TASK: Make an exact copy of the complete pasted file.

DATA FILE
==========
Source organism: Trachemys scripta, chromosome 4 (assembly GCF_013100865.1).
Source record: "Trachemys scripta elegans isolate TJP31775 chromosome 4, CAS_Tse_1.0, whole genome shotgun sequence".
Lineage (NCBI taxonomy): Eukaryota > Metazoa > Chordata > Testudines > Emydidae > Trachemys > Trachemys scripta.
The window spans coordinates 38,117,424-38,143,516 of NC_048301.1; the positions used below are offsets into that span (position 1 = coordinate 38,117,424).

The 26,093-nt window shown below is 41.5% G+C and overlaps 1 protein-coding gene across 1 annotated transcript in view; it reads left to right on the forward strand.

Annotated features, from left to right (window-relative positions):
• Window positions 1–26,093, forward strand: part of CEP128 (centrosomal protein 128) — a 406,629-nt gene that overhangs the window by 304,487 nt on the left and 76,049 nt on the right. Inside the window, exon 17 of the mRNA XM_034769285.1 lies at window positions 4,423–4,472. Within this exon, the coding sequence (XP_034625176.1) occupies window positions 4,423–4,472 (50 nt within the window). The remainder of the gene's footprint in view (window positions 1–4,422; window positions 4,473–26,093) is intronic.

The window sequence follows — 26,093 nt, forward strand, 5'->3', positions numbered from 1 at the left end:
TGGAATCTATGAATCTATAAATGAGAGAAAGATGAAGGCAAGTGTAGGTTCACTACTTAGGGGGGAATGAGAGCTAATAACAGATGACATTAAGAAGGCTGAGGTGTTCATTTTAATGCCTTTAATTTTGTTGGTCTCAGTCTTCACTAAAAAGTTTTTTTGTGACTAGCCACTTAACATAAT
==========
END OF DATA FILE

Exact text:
Source organism: Trachemys scripta, chromosome 4 (assembly GCF_013100865.1).
Source record: "Trachemys scripta elegans isolate TJP31775 chromosome 4, CAS_Tse_1.0, whole genome shotgun sequence".
Lineage (NCBI taxonomy): Eukaryota > Metazoa > Chordata > Testudines > Emydidae > Trachemys > Trachemys scripta.
The window spans coordinates 38,117,424-38,143,516 of NC_048301.1; the positions used below are offsets into that span (position 1 = coordinate 38,117,424).

The 26,093-nt window shown below is 41.5% G+C and overlaps 1 protein-coding gene across 1 annotated transcript in view; it reads left to right on the forward strand.

Annotated features, from left to right (window-relative positions):
• Window positions 1–26,093, forward strand: part of CEP128 (centrosomal protein 128) — a 406,629-nt gene that overhangs the window by 304,487 nt on the left and 76,049 nt on the right. Inside the window, exon 17 of the mRNA XM_034769285.1 lies at window positions 4,423–4,472. Within this exon, the coding sequence (XP_034625176.1) occupies window positions 4,423–4,472 (50 nt within the window). The remainder of the gene's footprint in view (window positions 1–4,422; window positions 4,473–26,093) is intronic.

The window sequence follows — 26,093 nt, forward strand, 5'->3', positions numbered from 1 at the left end:
TGGAATCTATGAATCTATAAATGAGAGAAAGATGAAGGCAAGTGTAGGTTCACTACTTAGGGGGGAATGAGAGCTAATAACAGATGACATTAAGAAGGCTGAGGTGTTCATTTTAATGCCTTTAATTTTGTTGGTCTCAGTCTTCACTAAAAAGTTTTTTTGTGACTAGCCACTTAACATAAT